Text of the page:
The truck was repaired by about 7:30 p.m., and the employee resumed the drive to Lubbock, which was about 240 miles away. His schedule provided about 10 and one-half hours before he was due to arrive there, as he was not due to arrive in Lubbock until 6:00 a.m. the following morning. A fuel receipt in evidence confirms that he purchased fuel at about 11:20 p.m. at Big Spring, Texas, about 130 miles from Lubbock, having taken a longer route to Lubbock in order to stop at Big Spring, where there was an employer-authorized fuel facility. Under the employee=s schedule, he still had about six and one-half hours before he was due to arrive in Lubbock. While he was at Big Spring, the employee contacted his dispatcher to inform him that the truck had been repaired, and to request that his load be rescheduled to permit him to get some sleep. He testified that he could not reach the dispatcher immediately, and had tried for Aa couple of hours@ by telephone before he was able to reach him. No rescheduling was authorized, and the employee testified that he was Aa little upset,@ as well as tired and sleepy. Between Big Spring and Lubbock the employee experienced pains below his left breast which he initially thought were gas pains or heartburn. He testified that he arrived at Lubbock on Monday morning, June 26, stopping briefly at a fuel stop where he got some coffee, rested for a bit, and asked directions to Fleming Foods. (T. 133-139, 231-237.)
The employee testified that he arrived at Fleming Foods at about 6:00 a.m. on June 26. He testified that the temperature had not dropped since the previous afternoon, so that it remained extremely hot. On arriving, he noticed three gates. One was for cars and led to a company parking area. The next gate was closed. At the third gate, the employee parked his truck in the street before the guard shack, turned on his flashers, got out of his truck and went up to the window of the guard shack with his paperwork. One man was working in the shack, alone. When the employee handed him his paperwork, the guard became Areal irate with me and real mouthy.@ He told the employee to take his A(expletives deleted) paperwork back to [his] truck and move it to the other side of the road.@ The employee testified that after moving his truck across the road he returned to the guard shack with his paperwork and spoke to the same male guard. He testified that the guard again yelled at him, this time demanding that he return to his truck and wait until he was notified that he could complete his delivery. The employee testified that he then turned around, took a few steps, and fell to the ground. He recalled that he was helped into the guard shack by a man and a woman and seated in front of an air conditioner. The woman gave him nitroglycerin pills and when these did not improve his symptoms, she called an ambulance which took the employee to the hospital. (T. 139-158, 238, 243.)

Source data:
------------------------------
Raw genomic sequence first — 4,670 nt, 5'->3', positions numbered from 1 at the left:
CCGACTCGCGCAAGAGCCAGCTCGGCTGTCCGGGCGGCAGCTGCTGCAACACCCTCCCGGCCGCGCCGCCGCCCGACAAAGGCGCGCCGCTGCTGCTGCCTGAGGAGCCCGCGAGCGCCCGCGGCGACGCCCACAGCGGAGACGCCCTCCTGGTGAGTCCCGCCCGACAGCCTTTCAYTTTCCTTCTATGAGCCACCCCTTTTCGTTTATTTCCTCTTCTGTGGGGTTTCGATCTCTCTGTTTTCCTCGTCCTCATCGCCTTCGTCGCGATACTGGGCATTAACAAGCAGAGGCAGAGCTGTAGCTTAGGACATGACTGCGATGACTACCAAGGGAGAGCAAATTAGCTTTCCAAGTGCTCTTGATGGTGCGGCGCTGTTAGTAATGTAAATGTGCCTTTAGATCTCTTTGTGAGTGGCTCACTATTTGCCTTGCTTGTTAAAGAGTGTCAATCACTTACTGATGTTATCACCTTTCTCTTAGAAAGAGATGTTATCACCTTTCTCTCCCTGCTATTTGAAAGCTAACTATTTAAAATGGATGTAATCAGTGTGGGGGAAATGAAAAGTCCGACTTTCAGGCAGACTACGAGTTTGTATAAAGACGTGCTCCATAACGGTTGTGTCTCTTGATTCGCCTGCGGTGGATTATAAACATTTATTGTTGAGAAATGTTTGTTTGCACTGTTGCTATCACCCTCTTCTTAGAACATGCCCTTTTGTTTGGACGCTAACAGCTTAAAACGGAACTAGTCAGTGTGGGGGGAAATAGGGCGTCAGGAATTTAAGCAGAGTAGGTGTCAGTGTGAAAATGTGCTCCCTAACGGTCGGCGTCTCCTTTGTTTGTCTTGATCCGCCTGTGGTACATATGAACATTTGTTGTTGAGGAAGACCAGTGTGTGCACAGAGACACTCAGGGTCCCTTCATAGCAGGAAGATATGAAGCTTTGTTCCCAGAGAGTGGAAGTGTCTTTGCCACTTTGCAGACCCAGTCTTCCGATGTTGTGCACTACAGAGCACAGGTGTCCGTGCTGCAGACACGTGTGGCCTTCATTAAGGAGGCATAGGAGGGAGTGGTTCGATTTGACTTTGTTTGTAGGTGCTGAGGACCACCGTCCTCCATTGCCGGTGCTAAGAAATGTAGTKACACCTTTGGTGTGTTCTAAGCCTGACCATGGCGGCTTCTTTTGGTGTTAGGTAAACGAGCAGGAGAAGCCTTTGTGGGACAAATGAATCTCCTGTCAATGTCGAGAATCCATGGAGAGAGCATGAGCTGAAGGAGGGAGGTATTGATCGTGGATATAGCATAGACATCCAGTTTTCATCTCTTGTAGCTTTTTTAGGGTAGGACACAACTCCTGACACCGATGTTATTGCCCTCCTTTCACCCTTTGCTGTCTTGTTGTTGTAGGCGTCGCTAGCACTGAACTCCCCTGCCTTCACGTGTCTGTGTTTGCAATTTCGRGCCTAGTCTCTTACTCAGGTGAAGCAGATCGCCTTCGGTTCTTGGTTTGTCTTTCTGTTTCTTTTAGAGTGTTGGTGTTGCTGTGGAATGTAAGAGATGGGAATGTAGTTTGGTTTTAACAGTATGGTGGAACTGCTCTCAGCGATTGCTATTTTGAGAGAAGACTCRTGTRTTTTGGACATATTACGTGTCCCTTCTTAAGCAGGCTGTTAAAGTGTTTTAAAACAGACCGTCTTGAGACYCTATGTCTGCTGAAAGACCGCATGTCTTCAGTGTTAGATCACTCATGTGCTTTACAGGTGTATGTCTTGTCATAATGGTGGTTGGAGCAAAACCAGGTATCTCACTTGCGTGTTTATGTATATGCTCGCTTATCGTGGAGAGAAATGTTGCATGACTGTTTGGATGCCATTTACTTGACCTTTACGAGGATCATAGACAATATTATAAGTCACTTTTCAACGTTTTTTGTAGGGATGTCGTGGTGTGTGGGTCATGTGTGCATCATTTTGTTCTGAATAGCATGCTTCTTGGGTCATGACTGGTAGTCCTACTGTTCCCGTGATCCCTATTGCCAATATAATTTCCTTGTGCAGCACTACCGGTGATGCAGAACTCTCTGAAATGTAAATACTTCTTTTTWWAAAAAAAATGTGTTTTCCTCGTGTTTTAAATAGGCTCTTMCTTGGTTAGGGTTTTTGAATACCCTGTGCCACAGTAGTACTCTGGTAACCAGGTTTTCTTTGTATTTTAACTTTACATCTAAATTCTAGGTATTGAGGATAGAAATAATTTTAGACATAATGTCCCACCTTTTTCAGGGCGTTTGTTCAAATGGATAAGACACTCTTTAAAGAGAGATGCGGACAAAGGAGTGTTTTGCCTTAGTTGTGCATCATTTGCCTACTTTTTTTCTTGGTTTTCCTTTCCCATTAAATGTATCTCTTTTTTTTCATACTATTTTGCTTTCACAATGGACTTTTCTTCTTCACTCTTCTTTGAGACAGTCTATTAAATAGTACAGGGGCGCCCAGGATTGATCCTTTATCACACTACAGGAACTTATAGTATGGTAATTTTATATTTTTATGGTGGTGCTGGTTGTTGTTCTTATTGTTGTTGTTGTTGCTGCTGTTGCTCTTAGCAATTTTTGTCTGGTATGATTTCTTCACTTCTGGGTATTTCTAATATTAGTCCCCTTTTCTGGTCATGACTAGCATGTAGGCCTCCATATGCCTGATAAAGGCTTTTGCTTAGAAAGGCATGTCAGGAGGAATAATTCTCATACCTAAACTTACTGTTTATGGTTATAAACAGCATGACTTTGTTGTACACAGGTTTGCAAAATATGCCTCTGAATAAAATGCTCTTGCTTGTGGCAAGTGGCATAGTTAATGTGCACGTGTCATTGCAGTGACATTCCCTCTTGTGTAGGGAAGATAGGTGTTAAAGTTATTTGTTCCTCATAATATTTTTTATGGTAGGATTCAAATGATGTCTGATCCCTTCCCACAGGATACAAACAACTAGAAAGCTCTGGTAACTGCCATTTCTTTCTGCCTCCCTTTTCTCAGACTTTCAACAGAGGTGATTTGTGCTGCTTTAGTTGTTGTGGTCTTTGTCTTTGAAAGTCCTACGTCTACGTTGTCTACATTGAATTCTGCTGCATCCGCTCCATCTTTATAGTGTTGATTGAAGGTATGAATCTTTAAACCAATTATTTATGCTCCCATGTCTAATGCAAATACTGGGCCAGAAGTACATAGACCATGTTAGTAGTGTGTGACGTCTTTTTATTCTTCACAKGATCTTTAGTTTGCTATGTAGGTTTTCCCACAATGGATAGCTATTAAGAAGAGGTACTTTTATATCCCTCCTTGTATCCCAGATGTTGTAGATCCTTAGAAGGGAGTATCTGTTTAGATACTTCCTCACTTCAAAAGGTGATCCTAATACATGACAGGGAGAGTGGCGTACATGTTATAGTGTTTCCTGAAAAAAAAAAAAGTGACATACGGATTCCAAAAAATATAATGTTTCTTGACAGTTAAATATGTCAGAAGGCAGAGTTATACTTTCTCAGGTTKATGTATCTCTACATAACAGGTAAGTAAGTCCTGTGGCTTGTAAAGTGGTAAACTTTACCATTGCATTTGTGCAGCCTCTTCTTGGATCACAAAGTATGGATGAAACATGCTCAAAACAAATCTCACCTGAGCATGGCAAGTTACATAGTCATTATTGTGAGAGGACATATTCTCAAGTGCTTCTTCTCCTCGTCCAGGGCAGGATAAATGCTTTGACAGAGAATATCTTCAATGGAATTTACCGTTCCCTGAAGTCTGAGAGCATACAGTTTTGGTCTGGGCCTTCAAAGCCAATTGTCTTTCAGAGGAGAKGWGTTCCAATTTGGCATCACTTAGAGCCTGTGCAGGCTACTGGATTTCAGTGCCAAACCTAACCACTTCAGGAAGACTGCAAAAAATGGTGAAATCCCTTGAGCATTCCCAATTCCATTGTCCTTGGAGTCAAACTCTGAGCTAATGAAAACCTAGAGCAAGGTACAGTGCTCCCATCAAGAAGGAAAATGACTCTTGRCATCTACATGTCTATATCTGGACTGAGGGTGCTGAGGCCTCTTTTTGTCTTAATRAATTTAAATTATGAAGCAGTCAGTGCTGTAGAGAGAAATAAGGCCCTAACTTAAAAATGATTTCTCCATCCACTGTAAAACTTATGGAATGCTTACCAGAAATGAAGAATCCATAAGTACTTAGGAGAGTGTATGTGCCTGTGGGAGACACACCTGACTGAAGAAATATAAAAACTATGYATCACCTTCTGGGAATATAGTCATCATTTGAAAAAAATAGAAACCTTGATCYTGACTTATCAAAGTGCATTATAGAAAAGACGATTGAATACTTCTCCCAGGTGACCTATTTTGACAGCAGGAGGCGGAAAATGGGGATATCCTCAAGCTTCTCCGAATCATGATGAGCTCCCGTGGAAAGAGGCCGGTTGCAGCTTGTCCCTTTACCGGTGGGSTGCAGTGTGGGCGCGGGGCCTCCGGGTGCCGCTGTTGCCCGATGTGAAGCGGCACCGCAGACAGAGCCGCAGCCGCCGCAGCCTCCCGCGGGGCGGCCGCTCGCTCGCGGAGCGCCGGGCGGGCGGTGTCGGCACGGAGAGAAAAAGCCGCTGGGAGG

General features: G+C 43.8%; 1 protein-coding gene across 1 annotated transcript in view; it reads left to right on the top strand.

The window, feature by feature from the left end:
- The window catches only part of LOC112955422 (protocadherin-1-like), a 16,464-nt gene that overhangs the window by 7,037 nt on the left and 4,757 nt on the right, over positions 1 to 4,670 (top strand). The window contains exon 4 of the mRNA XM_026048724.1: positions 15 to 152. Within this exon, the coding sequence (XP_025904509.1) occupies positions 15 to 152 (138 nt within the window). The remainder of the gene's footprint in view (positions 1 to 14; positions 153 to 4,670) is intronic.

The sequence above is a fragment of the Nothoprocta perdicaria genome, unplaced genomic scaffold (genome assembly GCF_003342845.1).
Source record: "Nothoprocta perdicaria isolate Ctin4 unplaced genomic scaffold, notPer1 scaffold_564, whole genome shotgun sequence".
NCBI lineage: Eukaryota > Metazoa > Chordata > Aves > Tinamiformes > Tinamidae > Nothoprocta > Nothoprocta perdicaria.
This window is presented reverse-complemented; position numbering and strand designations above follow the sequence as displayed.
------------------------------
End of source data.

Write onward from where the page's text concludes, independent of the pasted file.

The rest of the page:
An emergency medical services report in evidence states that ambulance services were dispatched to assist the employee at 8:57 a.m. on June 26, 1995 and arrived at the scene at 9:07 a.m. The ambulance reached the hospital at 9:32 a.m. (Exh. B2.)
The employee=s companion, Ricky Sollis, testified by deposition. Mr. Sollis agreed that, prior to the heart attack at Lubbock, Texas, the employee last slept at Lordsburg, New Mexico. He concurred with the employee=s recollection that the temperatures through which he and the employee drove in Texas on the 25th and 26th of June, 1995 had been over one hundred degrees, and at times reached 113 degrees. His account was similar to that of the employee for the events up to the arrival at Big Spring, Texas. Unlike the employee, Mr. Sollis recalled that this stop had lasted no more than 15 minutes. (Exh. F.)
Mr. Sollis= recollection of the events at Fleming Foods in the morning of June 26, 1995 differed substantially from that of the employee. Mr. Sollis testified that he and the employee arrived at Fleming Foods at between 7:00 and 8:00 a.m. Upon arriving, the employee pulled the truck into a gate in front of the smaller of two guard shacks on the Fleming Foods property. He remained in the truck and a male guard came out of this guard shack. The employee told the guard that he needed his truck unloaded, and the guard Amade a smart remark@ and told the employee he would need to wait his turn. The employee remained in the truck and argued with the guard, becoming very angry and upset, but then moved the truck, parking along the side of the road. (Exh. F.)